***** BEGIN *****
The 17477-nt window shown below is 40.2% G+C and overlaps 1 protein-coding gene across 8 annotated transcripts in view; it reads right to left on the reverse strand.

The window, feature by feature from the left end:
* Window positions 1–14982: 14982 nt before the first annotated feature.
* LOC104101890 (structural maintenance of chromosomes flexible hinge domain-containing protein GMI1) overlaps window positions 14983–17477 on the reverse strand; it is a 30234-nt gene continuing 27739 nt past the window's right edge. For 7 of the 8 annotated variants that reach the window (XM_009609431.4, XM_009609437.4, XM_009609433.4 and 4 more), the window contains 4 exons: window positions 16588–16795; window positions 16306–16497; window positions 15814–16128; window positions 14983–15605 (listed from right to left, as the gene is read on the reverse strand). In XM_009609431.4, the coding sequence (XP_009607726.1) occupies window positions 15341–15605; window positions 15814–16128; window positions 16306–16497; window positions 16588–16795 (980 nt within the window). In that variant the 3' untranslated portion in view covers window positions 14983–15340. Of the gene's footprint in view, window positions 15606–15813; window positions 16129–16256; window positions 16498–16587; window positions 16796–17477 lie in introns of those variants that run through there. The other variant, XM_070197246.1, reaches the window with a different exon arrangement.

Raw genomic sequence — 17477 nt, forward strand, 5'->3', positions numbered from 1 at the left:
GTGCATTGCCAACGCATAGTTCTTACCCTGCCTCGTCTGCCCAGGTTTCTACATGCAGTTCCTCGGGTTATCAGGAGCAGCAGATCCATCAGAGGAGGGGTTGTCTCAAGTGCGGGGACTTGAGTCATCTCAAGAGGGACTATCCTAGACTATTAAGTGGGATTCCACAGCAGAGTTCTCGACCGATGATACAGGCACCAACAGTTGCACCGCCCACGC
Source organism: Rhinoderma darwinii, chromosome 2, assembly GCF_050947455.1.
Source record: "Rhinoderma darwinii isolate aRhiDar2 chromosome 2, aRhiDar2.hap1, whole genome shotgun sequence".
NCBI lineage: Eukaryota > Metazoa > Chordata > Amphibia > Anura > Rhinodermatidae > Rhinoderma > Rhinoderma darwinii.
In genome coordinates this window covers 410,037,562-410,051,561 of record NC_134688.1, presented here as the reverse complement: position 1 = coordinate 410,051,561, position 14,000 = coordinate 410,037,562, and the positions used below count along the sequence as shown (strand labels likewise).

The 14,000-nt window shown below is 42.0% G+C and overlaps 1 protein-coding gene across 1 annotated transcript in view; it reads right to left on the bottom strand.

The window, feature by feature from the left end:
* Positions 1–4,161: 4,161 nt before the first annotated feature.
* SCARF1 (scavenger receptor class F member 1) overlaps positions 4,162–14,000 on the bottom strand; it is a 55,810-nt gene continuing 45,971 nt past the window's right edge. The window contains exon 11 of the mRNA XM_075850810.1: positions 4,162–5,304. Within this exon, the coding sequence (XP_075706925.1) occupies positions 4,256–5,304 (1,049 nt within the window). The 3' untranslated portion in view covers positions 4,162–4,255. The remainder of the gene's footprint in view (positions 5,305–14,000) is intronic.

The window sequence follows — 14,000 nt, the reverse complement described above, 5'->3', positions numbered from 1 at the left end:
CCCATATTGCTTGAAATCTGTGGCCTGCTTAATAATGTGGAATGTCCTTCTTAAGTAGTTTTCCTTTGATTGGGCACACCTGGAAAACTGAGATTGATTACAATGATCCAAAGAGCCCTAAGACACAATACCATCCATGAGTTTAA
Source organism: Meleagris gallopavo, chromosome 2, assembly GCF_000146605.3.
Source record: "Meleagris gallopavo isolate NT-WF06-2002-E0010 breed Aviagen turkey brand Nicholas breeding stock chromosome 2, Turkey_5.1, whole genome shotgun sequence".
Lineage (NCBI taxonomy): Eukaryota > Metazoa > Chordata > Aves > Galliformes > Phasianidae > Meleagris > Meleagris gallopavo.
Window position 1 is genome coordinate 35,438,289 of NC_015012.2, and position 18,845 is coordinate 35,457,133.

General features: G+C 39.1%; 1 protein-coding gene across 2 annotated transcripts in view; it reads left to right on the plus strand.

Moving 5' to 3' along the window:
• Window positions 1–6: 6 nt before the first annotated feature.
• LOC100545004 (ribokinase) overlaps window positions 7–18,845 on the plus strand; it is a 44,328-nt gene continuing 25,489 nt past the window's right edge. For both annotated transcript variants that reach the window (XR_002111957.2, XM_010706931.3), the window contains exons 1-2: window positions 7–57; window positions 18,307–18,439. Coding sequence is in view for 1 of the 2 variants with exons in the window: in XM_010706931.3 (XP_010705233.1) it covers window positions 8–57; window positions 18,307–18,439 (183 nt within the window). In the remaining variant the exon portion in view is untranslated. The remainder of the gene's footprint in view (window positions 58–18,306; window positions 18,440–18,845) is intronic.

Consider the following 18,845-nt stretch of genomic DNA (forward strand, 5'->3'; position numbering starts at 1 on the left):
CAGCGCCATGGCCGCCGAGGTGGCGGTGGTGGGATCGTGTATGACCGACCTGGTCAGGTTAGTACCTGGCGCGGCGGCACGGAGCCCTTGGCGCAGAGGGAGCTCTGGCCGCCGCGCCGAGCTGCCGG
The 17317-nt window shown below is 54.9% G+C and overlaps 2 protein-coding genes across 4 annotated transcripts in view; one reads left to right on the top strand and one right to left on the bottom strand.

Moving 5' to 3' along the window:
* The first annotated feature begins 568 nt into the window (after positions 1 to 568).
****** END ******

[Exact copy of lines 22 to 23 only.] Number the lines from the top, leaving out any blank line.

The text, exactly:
Moving 5' to 3' along the window:
• Window positions 1–6: 6 nt before the first annotated feature.